By Paul Homewood
The BBC has been up to its tricks again!
The latest edition of Radio 4’s environmental programme, “Costing the Earth”, looks at how our springs are supposedly getting earlier. (Yes, I know springs start on 1st March!)
The programme’s opening introduction by presenter Lindsey Chapman gives us a clue that it won’t be an objective assessment:
We’re looking for signs of how a volatile climate is shifting our seasons, and affecting both our native wildlife and migrant visitors to these shores.
Chapman, also presenter of the Springwatch TV series, then adds:
I’ve been noticing changes on my own patch, from the arrival of the first swallows to the flowering times of spring flowers over the last ten years.
At about seven minutes in though, she makes this extraordinary statement:
Spring now arrives an average of 26 days earlier each year than it did 10 years ago. We know this because of the extraordinary records kept by the public, stretching back centuries.
As Paul Matthews points out:
This statement that Spring is almost a month earlier than it was just 10 years ago is complete nonsense and fails the most elementary sanity check. It appears, yet again, that where global warming is concerned, elementary common sense and fact-checking are thrown out by the BBC, and replaced with absurd exaggeration and alarmism.
So where did Chapman get this crazy claim from?
As she goes on to explain, it is supposedly from the Woodland Trust, who run a scheme called Nature’s Calendar.
This allows members of the public to record when they first see certain events each spring, such as birds, first flowerings, butterflies and so on. In other words, phenology. During warm springs, naturally enough, these events tend to arrive earlier.
According to Woodland Trust, these first sightings have been between around one and two weeks earlier in the last three years, though some butterfly and bird arrivals were as much as three weeks early in 2017:
You will notice that Woodland Trust use 2001 as a baseline, and nowhere do they claim that spring is now 26 days earlier than ten years ago.
But why 2001? In fact they have only been collecting this data since 2000, and decided to use 2001 as the base year because, they claim, weather conditions that year “closely reflected the 30-year average”.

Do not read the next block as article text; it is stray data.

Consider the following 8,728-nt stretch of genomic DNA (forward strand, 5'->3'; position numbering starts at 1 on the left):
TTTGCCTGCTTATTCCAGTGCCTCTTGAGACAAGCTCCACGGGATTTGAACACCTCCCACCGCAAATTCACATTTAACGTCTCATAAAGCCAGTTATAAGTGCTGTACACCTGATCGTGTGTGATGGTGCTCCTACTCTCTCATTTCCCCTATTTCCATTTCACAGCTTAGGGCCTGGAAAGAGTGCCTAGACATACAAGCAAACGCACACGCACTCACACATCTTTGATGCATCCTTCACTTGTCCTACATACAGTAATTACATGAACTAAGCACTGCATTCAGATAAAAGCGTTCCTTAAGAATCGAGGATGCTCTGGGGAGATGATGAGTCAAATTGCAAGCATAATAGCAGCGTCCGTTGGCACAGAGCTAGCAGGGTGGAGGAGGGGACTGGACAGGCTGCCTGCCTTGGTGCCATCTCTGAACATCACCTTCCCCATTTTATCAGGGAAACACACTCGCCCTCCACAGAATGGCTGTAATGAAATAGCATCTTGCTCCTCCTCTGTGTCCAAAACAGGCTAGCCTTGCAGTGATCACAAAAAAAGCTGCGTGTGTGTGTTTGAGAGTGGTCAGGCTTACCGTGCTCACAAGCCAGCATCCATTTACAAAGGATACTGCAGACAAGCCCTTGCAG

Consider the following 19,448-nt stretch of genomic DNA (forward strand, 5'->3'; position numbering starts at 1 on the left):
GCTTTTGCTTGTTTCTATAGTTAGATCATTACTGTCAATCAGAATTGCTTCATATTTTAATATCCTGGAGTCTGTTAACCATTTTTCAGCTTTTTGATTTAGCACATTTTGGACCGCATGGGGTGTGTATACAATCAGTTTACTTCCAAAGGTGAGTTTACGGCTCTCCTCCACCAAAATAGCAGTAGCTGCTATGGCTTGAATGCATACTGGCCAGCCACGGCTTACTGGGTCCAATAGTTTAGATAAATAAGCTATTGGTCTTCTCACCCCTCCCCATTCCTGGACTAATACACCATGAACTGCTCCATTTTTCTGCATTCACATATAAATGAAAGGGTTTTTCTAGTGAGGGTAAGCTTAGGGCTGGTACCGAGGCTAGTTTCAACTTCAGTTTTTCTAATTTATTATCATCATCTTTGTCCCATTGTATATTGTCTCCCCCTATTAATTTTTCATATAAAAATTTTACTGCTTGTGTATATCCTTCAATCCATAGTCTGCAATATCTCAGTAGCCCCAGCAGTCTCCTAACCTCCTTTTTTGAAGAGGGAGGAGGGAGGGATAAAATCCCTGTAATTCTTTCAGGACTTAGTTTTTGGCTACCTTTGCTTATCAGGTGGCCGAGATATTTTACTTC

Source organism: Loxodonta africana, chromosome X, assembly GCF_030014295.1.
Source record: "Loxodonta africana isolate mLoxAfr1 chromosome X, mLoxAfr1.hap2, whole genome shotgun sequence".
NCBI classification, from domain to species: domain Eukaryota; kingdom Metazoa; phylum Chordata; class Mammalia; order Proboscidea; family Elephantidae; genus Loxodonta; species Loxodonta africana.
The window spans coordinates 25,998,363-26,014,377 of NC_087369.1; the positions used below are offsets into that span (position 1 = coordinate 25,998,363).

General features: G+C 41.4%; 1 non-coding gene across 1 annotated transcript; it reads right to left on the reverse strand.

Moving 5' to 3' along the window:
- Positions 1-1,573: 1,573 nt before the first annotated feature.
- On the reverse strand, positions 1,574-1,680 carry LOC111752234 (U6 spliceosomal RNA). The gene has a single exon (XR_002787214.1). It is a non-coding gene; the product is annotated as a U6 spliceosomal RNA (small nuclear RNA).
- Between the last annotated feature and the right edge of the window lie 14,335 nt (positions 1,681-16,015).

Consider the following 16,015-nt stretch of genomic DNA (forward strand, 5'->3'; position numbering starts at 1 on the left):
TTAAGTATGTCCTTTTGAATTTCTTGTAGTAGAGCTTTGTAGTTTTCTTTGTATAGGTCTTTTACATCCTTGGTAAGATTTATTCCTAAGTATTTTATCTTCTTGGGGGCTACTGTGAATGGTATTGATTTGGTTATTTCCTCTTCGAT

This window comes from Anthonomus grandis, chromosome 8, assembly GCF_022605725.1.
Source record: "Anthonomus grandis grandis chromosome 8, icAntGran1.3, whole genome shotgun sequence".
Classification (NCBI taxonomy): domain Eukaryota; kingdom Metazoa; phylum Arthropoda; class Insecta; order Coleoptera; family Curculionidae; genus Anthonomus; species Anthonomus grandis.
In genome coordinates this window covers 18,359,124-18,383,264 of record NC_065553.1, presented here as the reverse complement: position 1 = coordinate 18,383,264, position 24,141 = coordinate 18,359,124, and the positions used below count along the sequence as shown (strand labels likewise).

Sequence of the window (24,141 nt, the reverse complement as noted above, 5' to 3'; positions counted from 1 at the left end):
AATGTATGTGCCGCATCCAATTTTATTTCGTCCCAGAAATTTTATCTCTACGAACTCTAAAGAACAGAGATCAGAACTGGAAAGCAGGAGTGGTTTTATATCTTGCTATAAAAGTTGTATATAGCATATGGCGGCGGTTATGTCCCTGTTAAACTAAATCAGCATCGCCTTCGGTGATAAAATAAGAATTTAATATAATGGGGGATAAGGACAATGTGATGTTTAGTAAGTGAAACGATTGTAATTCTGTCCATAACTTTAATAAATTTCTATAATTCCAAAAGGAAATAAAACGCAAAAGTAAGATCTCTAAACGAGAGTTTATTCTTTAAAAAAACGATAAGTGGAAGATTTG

However, on closer examination we see that it is not the current 30-year average they are talking about (ie 1981-2010), but 1961-90.
This is highly significant, because the 1961-90 period was considerably colder than both the decades that preceded and followed it.
HH Lamb pointed out that the onset of spring in Oxford was 16 days later between 1963-80, compared to 1920-50:
HH Lamb – “Climate History and the Modern World” (p 274):
To a large extent therefore, the onset of spring in recent years has merely returned to earlier patterns, with the end of the colder interlude.
We can see the effect of using the two different baselines below:
The 1961-90 period was 0.7C colder than 1981-2010. We can also see that, while there have been ups and downs, there is little evidence of overall change in spring temperatures since around 1990.
This is definitely not the message portrayed by the BBC programme.
We should also note that the spring of 2001 was much colder than prior years, which makes it strange that it should be used as a base year at all. The Woodland Trust recognised this same point in their Spring 2005 report:
Of course, when we are talking about “early springs”, temperatures in January and February may be just as important as those in April and May.
But when we look at Jan-March, and Feb–April, we find a very similar pattern – very little change in trend since 1990:
This should be little surprise, when we see that, contrary to popular myth, temperatures in January and February have changed little since a century ago.
And, as with spring temperatures, there is a noticeable dip between 1961-90:
There appears to be no evidence to back up Chapman’s claim that spring now arrives an average of 26 days earlier each year than it did 10 years ago, either in the temperature record or in the Woodland Trust surveys.
The latter are in any event misleading, and certainly not in a shape or from “scientific”. Their conclusions are obtained only by using an unusually cold year, 2001, as their base point.
There is actually nothing in the temperature record to suggest that springs are beginning any earlier than they were thirty years ago.
To be fair, one of the interviewees, Matthew Oates of the National Trust, did mention that the transition to warmer/earlier springs began several decades ago.
Nevertheless, the central theme of the programme was that the UK climate is changing rapidly, something not borne out by the data.
I have no doubt that the BBC will fall back on their regular defence of “scientists say”. However, following OFCOM’s recent ruling that the BBC should have challenged Lord Lawson on comments he made, it should surely not be acceptable for them to simply accept unscientific research from bodies like the Woodland Trust without challenging that as well.
Of course, in this instance the BBC has gone one step further. Not only have they broadcast the Woodland Trust’s findings, Lindsey Chapman has actually then presented them as an indisputable fact.
via NOT A LOT OF PEOPLE KNOW THAT
April 21, 2018 at 08:21AM